Throughout my career, I’ve had a big problem with time management. I continue to have a problem. (If y’all could see my to-do list for this weekend, you would see why I want to cry.) The thing with our industry though, is that a lot of it is self-inflicted. Every contract that comes my way is a choice I need to make. Do I guest star on a television series or do I take a small vacation after working in theatre for seven weeks? Do I schedule a short film on the weekend of someone’s birthday, or take time off and celebrate with them?
There comes a point where it’s too much, and time management also becomes an art. There has to be a balance between passion projects and projects that allow me to pay rent. When I won the Pitch Competition, I was juggling that, and two major passion projects of mine. As more paying work started to come my way, I needed to realistically look at what I could handle and what would keep me afloat financially.
The biggest lesson I learned: Timing is everything.
I was at a point where I couldn’t follow passion projects for a couple reasons. I was so gratefully being offered work that I couldn’t turn down because I needed to pay my bills. And unfortunately, it wasn’t looking like anyone else was interested in my passion projects anyway. But I realized that putting things on the back burner didn’t need to be a bad thing. Every so often, I get approached by someone looking for a new project to fund. I learned that it’s strategic to have a few projects laying around in my arsenal, instead of stressing out to come up with a new concept every time someone wanted one.
Oh, you want to know what I have in mind? Here are a few things to choose from, and if you don’t like any – we can talk some more…
Timing is everything. Just because I come up with a concept that no one wants right this second, it doesn’t mean it won’t develop into something later. Think of all the plays and films that sit in development hell for decades. The time will come, and in the meantime – getting paid is always a good thing.
Talk about timing? Here’s another story I tell my friends. A throwback to the last closing night I’ve had, and the nightmare I put everyone through: Goodnight, Desdemona indeed.
The air in the Colin Jackson Theatre that night was bittersweet. The GDGJ team and I had such an exhilarating run. Every night was either sold-out or close to, and the laughs we got certainly helped mend my heavy heart. Our very first scene, I climbed onto the wooden slab where, as Juliet, I commit suicide via stabbing my gut because I believe I’ve lost my dear Romeo. I had done this night after night, rehearsal after rehearsal, but on our final night as I pretended to stab myself, I felt my foot go through the tiny hole our crew had drilled into the slab. The one that we carefully cover with paper and paint every night to camouflage it fro the audience. The one that doesn’t come into play until the very end of the play, but is very much vital for its conclusion.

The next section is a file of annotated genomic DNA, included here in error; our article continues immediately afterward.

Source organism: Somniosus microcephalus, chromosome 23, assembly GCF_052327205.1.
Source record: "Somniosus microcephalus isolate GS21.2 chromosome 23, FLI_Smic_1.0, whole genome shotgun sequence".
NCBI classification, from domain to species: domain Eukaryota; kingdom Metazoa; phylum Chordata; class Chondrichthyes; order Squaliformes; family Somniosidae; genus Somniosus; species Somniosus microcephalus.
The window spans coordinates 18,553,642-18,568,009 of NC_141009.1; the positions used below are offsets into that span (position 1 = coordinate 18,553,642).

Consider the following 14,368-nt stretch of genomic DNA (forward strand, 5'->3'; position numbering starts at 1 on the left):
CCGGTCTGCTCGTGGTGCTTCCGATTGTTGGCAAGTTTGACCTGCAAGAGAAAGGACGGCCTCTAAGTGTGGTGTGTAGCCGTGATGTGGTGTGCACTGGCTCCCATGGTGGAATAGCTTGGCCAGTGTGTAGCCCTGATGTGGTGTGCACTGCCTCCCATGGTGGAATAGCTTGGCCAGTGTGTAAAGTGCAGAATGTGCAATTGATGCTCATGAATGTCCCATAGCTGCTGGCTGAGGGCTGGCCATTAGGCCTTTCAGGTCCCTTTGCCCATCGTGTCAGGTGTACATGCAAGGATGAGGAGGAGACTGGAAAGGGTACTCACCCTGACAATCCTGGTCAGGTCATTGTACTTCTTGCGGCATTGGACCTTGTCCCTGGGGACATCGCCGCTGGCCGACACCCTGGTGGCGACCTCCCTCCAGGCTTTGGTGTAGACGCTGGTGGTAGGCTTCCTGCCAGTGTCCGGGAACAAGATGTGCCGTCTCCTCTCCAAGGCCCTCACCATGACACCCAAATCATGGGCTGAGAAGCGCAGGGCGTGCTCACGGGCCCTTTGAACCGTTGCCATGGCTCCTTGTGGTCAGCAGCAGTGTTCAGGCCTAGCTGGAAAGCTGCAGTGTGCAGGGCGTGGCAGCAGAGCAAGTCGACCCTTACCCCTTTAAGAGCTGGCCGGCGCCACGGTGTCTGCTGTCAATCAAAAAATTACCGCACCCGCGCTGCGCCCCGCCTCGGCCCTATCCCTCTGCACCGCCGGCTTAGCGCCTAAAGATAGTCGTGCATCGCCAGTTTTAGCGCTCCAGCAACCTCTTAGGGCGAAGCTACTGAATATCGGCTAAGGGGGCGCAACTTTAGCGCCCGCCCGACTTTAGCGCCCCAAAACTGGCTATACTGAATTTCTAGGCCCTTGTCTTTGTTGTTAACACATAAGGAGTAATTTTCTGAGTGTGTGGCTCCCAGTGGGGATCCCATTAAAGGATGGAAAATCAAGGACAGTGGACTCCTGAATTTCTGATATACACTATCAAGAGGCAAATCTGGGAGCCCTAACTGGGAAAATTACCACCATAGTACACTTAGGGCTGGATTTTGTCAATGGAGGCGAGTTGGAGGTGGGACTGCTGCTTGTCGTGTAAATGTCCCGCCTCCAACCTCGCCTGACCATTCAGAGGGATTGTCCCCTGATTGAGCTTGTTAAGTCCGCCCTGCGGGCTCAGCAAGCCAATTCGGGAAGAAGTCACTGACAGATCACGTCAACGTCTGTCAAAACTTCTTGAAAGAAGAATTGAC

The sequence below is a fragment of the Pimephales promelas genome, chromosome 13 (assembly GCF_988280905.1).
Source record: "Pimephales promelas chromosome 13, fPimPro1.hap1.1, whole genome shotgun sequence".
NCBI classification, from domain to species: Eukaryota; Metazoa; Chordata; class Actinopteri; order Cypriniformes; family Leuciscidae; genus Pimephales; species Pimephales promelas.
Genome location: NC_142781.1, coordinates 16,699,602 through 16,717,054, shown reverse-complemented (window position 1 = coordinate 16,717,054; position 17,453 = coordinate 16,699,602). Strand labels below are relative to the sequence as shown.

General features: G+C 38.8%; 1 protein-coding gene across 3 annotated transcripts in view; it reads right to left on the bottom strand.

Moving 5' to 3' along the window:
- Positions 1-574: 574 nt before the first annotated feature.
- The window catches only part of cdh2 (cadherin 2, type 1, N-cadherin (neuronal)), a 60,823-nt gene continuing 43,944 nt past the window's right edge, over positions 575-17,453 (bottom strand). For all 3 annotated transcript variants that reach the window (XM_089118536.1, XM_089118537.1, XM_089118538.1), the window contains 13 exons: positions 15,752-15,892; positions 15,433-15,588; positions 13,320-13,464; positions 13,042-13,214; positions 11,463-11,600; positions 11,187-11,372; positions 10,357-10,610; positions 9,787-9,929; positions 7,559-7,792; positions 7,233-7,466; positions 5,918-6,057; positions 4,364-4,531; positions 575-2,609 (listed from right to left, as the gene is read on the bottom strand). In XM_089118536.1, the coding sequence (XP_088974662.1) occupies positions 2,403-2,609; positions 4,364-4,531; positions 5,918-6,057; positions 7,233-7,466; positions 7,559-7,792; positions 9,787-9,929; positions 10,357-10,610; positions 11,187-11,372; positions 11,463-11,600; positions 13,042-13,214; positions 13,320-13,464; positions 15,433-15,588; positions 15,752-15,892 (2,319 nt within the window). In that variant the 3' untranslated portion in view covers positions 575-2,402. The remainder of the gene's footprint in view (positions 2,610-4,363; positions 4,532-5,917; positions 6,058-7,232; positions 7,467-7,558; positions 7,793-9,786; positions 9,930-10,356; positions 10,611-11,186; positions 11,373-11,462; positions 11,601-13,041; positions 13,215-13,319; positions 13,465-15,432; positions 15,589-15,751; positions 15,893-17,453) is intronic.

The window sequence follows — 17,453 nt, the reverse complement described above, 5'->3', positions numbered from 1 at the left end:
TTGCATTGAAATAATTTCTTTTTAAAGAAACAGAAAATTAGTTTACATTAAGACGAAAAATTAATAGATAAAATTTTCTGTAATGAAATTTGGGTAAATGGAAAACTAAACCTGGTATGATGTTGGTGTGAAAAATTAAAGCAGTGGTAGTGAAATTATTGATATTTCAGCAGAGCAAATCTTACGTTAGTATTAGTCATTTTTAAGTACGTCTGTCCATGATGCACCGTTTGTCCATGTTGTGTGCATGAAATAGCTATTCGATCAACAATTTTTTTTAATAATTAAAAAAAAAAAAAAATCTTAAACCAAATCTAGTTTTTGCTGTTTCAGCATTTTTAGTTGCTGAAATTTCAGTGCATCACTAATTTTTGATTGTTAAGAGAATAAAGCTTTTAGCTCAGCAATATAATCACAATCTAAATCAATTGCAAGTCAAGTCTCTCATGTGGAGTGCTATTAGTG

I was so embarrassed and apologetic when I scrambled off of the slab during blackout and rolled it backstage, having to tell our stage manager Quinn Greene that I had effectively just screwed us unless he could fix it. He had to strip the current layer of paper, glue a whole new layer of paper onto the slab, wait for it to dry, and then paint it, and again wait for it to dry. All while making sure he didn’t let the audience hear him backstage, while he was moving set pieces during the play that was still ongoing (including the slab itself), playing our Shadow Man, and continuing his stage managing duties.
What. A. Superstar.
For the duration of the show, the rest of the cast had to carefully move around the wet glue/paint spot. They had to watch their butts, costume pieces, and props until we were done, all under spotlights in front of the audience. With a lot of teamwork, we navigated through my accident (…honestly I didn’t do much to help, though) and came out the other end with a gag that went off perfectly. Really, with my track record, it’s a wonder I only did it the one time.
Moral of the story: Timing is everything, and watch your feet.